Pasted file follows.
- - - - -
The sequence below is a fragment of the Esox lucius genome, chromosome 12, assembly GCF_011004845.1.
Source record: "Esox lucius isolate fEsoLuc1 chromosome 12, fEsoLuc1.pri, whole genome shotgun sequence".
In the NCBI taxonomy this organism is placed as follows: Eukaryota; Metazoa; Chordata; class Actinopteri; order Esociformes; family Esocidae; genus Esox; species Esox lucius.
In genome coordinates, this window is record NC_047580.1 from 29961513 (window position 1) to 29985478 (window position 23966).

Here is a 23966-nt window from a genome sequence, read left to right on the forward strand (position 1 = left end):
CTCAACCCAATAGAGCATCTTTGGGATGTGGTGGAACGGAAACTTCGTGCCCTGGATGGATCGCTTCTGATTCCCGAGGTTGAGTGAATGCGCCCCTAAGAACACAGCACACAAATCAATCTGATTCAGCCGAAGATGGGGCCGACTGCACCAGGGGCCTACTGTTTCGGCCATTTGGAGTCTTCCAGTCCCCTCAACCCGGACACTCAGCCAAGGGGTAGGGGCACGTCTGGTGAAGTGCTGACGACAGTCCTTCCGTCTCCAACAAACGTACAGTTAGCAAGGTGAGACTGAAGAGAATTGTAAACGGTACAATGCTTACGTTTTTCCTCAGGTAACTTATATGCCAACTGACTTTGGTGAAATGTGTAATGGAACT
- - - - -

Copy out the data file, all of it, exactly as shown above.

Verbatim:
The sequence below is a fragment of the Esox lucius genome, chromosome 12, assembly GCF_011004845.1.
Source record: "Esox lucius isolate fEsoLuc1 chromosome 12, fEsoLuc1.pri, whole genome shotgun sequence".
In the NCBI taxonomy this organism is placed as follows: Eukaryota; Metazoa; Chordata; class Actinopteri; order Esociformes; family Esocidae; genus Esox; species Esox lucius.
In genome coordinates, this window is record NC_047580.1 from 29961513 (window position 1) to 29985478 (window position 23966).

Here is a 23966-nt window from a genome sequence, read left to right on the forward strand (position 1 = left end):
CTCAACCCAATAGAGCATCTTTGGGATGTGGTGGAACGGAAACTTCGTGCCCTGGATGGATCGCTTCTGATTCCCGAGGTTGAGTGAATGCGCCCCTAAGAACACAGCACACAAATCAATCTGATTCAGCCGAAGATGGGGCCGACTGCACCAGGGGCCTACTGTTTCGGCCATTTGGAGTCTTCCAGTCCCCTCAACCCGGACACTCAGCCAAGGGGTAGGGGCACGTCTGGTGAAGTGCTGACGACAGTCCTTCCGTCTCCAACAAACGTACAGTTAGCAAGGTGAGACTGAAGAGAATTGTAAACGGTACAATGCTTACGTTTTTCCTCAGGTAACTTATATGCCAACTGACTTTGGTGAAATGTGTAATGGAACT